Linkedin spurns bug bounty hunter
Will debug for food - but who will bite?
Earlier this month, employees for LinkedIn, a social network site that caters to business people, received an unusual proposition from a security researcher who had just uncovered a vulnerability that put many of its users at serious risk.
"If you are interested in the bug, we would like to give you first right of refusal to purchase it," security researcher Jared DeMott wrote in a July 10 email addressed to a LinkedIn executive. "If you wouldn't like to buy it then we are happy to re-sell or release as a full disclosure to help prevent security issues arising on end users servers."
As part of the offer, DeMott would provide working attack code so LinkedIn could verify the bug, which initially was believed only to allow an attacker to crash a LinkedIn user's machine. The price tag: $5,000. A week later, DeMott increased the asking price to $10,000 after writing exploit code that proved the vulnerability in the LinkedIn toolbar for Internet Explorer allowed attackers to completely hijack a user's PC if it visited a booby-trapped website.
Adhering to a policy of not paying for security vulnerabilities, LinkedIn executives didn't respond to the emails. On July 23, almost two weeks after first contacting LinkedIn, DeMott made good on his pledge, posting proof-of-concept code on his website that demonstrated the severity of the flaw he had discovered.
LinkedIn patched the critical security hole about 24 hours later.
The incident underscores the ethical minefield confronting both companies and researchers when serious vulnerabilities are discovered in a widely used program or service. There are no reports that the vulnerability was maliciously exploited. But LinkedIn's decision not to pay meant its users, many of whom are high-net worth individuals, were put at a higher risk of being victimized than would be the case had LinkedIn bought the exploit and fixed it quietly.
The decision also failed to compensate a researcher whose expertise can command fees as high as $500 per hour for expending considerable effort uncovering information that was crucial to LinkedIn.
"If you put yourself in Jared's shoes ... he's got kids he's got to support, so what other option is there?" says Charlie Miller, principal security analyst for Independent Security Evaluators, who submitted a paper on his experience selling a security vulnerability to a US governmental agency. "LinkedIn is the company that has the most to gain from this."
And yet even Miller, an acquaintance of DeMott, admits to feeling uncomfortable with the offer. "Your gut reflex is that they're basically blackmailing the company," he says.
DeMott says blackmail was the last thing on his mind when he sent the email to LinkedIn. He says he recently sold a vulnerability to a company very similar to LinkedIn for $5,000. The flaw, in an Internet Explorer plugin, also could have allowed the remote exploit of users.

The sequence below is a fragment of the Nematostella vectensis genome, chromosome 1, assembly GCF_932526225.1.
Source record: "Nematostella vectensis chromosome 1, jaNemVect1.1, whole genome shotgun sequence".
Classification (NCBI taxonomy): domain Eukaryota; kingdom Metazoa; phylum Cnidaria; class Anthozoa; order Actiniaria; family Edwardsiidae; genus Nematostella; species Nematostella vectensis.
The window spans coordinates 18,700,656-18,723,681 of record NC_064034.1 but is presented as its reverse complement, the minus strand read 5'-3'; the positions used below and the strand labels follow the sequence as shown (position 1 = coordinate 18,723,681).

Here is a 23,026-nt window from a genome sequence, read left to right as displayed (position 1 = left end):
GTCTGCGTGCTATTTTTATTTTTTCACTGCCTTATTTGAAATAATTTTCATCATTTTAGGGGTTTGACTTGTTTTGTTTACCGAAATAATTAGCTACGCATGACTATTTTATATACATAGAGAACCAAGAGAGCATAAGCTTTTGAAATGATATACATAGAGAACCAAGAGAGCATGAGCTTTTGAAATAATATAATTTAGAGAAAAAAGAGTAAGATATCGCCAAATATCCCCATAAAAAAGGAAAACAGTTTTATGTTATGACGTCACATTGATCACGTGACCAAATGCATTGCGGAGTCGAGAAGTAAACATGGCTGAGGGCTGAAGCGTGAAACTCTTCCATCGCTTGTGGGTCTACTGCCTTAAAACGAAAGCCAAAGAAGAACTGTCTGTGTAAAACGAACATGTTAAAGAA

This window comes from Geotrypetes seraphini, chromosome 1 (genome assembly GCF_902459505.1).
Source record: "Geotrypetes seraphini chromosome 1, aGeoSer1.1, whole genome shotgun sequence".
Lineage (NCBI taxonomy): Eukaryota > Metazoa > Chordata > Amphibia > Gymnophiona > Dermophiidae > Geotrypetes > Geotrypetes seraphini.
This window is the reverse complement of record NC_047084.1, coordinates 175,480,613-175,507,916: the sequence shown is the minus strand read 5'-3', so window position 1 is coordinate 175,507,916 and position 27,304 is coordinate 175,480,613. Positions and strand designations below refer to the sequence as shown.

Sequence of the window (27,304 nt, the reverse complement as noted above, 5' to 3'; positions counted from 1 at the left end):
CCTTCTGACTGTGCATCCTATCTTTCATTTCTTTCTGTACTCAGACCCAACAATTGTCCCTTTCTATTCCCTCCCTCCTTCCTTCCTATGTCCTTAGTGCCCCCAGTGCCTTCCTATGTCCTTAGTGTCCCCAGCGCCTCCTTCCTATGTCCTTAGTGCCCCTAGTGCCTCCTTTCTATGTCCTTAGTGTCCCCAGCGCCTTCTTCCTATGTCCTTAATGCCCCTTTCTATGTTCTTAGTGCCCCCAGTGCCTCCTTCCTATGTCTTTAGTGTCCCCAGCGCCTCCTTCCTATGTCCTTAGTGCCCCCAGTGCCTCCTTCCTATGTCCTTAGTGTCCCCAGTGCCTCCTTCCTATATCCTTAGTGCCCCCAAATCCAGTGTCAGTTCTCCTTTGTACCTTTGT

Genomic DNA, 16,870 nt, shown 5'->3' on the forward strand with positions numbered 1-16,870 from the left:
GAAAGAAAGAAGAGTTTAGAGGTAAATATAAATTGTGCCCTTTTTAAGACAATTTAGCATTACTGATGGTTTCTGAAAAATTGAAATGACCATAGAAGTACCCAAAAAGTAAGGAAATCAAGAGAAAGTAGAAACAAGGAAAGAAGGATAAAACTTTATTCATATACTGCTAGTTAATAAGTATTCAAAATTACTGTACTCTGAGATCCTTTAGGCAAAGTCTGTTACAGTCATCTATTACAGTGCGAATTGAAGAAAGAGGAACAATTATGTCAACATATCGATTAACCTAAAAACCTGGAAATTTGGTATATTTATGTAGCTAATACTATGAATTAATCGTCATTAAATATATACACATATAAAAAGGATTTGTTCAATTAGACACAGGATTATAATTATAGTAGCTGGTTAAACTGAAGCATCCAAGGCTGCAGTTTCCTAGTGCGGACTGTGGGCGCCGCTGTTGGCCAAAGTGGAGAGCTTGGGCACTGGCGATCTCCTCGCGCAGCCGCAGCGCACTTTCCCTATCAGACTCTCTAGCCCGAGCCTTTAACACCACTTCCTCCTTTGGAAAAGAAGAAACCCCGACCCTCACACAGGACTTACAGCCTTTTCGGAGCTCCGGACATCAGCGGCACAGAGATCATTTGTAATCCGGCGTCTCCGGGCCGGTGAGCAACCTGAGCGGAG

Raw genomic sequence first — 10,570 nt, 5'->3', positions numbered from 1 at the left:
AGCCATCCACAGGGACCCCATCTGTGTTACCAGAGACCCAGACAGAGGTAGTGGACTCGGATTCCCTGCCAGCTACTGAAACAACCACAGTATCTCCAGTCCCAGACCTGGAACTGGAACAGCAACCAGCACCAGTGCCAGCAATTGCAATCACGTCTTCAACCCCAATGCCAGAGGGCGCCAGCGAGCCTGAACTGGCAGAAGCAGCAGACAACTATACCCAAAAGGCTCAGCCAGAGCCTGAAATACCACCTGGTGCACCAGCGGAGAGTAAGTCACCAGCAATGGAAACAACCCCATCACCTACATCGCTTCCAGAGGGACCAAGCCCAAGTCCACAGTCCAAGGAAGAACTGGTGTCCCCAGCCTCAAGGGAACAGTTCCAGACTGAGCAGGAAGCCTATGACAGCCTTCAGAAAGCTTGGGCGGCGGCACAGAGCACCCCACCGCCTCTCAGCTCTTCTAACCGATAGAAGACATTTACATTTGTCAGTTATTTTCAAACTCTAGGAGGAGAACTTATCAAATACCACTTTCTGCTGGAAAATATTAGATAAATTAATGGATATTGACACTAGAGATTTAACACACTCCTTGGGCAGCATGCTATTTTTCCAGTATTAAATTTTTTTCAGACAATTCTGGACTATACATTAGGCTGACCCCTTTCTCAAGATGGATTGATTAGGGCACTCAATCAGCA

"They were tickled and promised to hire us for consulting," DeMott says. Had I sold [the LinkedIn exploit] to the Russian mob, I could have gotten 100 grand. I don't know - but I could have gotten a lot more than $10,000."
DeMott also points out that the LinkedIn flaw was discovered as a result of pointing a fuzzer at the toolbar code. A spokeswoman for LinkedIn said she was unaware if the toolbar had ever been put to such a test, which is considered common security practice in some companies.
"How much money do they spend on other stuff?" DeMott asks of LinkedIn's engineering executives.
But plenty of security researchers say offers such as the one DeMott extended to LinkedIn have no place in legitimate security circles.
"I certainly don't feel comfortable with a model of pay us or we'll drop the proof-of-concept code," said Terri Forslof, manager of security response for TippingPoint, a division of 3Com that provides network security products. "From a vendor's perspective, there's no other way to look at it than as extortion, especially if the vendor doesn't have a defined model for handling this kind of request."
Forslof helps oversee Tipping Point's Zero Day Initiative, a program that pays bounties to researchers for responsibly disclosing vulnerabilities. Tipping Point uses the information to help keep its subscribers secure and also offers assistance to the affected company in plugging the security hole.
Echoing a familiar criticism of full-disclosure - in which researchers provide enough information for technically savvy individuals to reproduce the exploit - Forslof says going public with a vulnerability benefits no one.
"You've put an indefinite number of people at risk, given the recipe to the black market, and you didn't get paid for it because you just dropped it publicly."
DeMott says he approached representatives of the Vulnerability Contributor Program, a competing bounty program set up by VeriSign's iDefense division, to see if they might be interested in buying the LinkedIn exploit. He said talks got bogged down on issues he didn't want to detail and he never bothered to contact people at the Zero Day Initiative.
That's too bad, says Forslof, because the fees he was seeking "were not out of line". In her mind, the incident was a missed opportunity.
"If you're willing to take the time and the due diligence to try to get LinkedIn to hear your case, why not take the 5 or ten minutes to understand what those [third-party bounty] programs do with the information?" she says. "He would have gotten what he wanted, the vendor would have taken care of the problem, and users would not have been put at risk." ®